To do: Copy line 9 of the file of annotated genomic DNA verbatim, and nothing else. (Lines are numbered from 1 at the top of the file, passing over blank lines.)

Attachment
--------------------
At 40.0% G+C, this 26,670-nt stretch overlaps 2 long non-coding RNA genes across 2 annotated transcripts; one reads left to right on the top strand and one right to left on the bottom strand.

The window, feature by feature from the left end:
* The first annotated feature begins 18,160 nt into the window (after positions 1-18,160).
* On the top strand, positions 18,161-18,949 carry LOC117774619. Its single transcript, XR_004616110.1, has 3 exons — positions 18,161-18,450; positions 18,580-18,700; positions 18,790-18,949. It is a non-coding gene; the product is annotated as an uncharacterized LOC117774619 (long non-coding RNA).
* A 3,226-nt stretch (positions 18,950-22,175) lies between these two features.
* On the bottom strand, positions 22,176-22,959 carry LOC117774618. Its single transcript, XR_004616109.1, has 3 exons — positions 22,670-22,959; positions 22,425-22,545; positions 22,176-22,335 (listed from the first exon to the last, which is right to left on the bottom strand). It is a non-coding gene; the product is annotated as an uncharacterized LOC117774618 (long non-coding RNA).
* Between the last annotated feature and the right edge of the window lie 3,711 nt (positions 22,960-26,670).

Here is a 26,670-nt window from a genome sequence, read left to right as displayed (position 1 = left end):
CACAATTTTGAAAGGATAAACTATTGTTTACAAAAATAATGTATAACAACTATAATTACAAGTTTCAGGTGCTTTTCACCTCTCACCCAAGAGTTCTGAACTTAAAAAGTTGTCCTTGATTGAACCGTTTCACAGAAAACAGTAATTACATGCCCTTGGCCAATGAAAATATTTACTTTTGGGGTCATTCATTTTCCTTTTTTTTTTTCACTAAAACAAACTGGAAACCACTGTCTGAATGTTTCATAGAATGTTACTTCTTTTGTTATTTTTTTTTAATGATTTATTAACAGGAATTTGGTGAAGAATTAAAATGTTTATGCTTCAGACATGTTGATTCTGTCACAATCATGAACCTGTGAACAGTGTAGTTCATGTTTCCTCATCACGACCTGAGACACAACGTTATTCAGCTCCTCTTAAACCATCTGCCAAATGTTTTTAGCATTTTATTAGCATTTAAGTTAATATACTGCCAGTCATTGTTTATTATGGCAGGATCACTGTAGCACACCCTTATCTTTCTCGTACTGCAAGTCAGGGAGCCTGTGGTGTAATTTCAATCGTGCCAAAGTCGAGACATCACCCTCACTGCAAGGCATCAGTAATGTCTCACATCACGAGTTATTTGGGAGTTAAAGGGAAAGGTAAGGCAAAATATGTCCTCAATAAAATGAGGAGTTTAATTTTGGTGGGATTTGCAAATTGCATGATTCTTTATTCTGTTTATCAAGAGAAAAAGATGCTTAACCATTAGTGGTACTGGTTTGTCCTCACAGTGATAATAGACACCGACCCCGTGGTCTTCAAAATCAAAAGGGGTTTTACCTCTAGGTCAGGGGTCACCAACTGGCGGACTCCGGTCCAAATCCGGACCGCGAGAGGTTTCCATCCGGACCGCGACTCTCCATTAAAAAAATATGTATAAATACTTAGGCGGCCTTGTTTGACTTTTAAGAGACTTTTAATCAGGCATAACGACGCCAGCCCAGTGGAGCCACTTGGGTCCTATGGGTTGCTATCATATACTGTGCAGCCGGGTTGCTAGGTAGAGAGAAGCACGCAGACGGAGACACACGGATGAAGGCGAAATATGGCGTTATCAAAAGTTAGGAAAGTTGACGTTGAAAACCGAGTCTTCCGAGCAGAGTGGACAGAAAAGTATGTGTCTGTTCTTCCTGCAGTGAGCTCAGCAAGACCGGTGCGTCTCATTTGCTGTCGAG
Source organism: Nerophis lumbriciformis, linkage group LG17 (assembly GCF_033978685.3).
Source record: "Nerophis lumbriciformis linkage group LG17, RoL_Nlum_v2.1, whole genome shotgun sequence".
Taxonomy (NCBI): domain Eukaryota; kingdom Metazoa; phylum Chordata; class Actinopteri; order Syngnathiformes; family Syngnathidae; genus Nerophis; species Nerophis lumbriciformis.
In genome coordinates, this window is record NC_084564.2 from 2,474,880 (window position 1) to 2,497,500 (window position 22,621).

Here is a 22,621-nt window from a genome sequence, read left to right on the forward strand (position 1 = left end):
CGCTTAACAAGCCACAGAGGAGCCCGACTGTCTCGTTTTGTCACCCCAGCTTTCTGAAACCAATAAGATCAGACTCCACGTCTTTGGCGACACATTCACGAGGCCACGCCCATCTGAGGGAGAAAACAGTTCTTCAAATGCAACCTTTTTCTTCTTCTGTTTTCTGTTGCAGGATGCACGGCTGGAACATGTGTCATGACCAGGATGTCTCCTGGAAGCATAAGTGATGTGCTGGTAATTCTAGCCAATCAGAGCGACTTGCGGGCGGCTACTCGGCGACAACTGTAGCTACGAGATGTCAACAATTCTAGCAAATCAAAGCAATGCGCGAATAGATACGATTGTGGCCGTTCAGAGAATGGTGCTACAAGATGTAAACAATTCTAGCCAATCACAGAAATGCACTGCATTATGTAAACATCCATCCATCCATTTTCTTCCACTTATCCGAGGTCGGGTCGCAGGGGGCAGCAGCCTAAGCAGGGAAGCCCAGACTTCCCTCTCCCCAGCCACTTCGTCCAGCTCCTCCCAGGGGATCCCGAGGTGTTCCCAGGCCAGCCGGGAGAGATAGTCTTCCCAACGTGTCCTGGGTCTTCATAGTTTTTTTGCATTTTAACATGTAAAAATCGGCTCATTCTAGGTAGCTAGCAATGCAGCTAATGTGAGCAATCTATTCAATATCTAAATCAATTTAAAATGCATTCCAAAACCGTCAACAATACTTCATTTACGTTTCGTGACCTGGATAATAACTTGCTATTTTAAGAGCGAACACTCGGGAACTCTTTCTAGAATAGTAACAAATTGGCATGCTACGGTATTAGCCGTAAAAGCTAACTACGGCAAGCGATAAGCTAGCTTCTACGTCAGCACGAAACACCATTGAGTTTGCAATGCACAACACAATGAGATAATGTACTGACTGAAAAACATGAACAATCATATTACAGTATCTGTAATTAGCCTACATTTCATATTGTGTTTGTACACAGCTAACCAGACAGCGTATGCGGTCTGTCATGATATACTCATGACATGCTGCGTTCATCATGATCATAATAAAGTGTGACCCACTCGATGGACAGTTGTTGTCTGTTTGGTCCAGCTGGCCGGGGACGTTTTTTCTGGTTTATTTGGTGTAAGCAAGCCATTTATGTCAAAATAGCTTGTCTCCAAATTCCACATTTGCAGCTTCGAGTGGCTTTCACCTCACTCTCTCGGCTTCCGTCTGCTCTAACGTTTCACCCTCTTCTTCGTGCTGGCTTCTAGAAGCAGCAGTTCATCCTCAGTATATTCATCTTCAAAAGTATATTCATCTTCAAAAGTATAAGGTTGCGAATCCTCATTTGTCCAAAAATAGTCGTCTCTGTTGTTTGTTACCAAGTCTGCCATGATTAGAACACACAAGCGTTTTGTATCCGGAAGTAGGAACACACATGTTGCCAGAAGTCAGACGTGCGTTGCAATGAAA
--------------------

CACAATTTTGAAAGGATAAACTATTGTTTACAAAAATAATGTATAACAACTATAATTACAAGTTTCAGGTGCTTTTCACCTCTCACCCAAGAGTTCTGAACTTAAAAAGTTGTCCTTGATTGAACCGTTTCACAGAAAACAGTAATTACATGCCCTTGGCCAATGAAAATATTTACTTTTGGGGTCATTCATTTTCCTTTTTTTTTTTCACTAAAACAAACTGGAAACCACTGTCTGAATGTTTCATAGAATGTTACTTCTTTTGTTATTTTTTTTTAATGATTTATTAACAGGAATTTGGTGAAGAATTAAAATGTTTATGCTTCAGACATGTTGATTCTGTCACAATCATGAACCTGTGAACAGTGTAGTTCATGTTTCCTCATCACGACCTGAGACACAACGTTATTCAGCTCCTCTTAAACCATCTGCCAAATGTTTTTAGCATTTTATTAGCATTTAAGTTAATATACTGCCAGTCATTGTTTATTATGGCAGGATCACTGTAGCACACCCTTATCTTTCTCGTACTGCAAGTCAGGGAGCCTGTGGTGTAATTTCAATCGTGCCAAAGTCGAGACATCACCCTCACTGCAAGGCATCAGTAATGTCTCACATCACGAGTTATTTGGGAGTTAAAGGGAAAGGTAAGGCAAAATATGTCCTCAATAAAATGAGGAGTTTAATTTTGGTGGGATTTGCAAATTGCATGATTCTTTATTCTGTTTATCAAGAGAAAAAGATGCTTAACCATTAGTGGTACTGGTTTGTCCTCACAGTGATAATAGACACCGACCCCGTGGTCTTCAAAATCAAAAGGGGTTTTACCTCTAGGTCAGGGGTCACCAACTGGCGGACTCCGGTCCAAATCCGGACCGCGAGAGGTTTCCATCCGGACCGCGACTCTCCATTAAAAAAATATGTATAAATACTTAGGCGGCCTTGTTTGACTTTTAAGAGACTTTTAATCAGGCATAACGACGCCAGCCCAGTGGAGCCACTTGGGTCCTATGGGTTGCTATCATATACTGTGCAGCCGGGTTGCTAGGTAGAGAGAAGCACGCAGACGGAGACACACGGATGAAGGCGAAATATGGCGTTATCAAAAGTTAGGAAAGTTGACGTTGAAAACCGAGTCTTCCGAGCAGAGTGGACAGAAAAGTATGTGTCTGTTCTTCCTGCAGTGAGCTCAGCAAGACCGGTGCGTCTCATTTGCTGTCGAG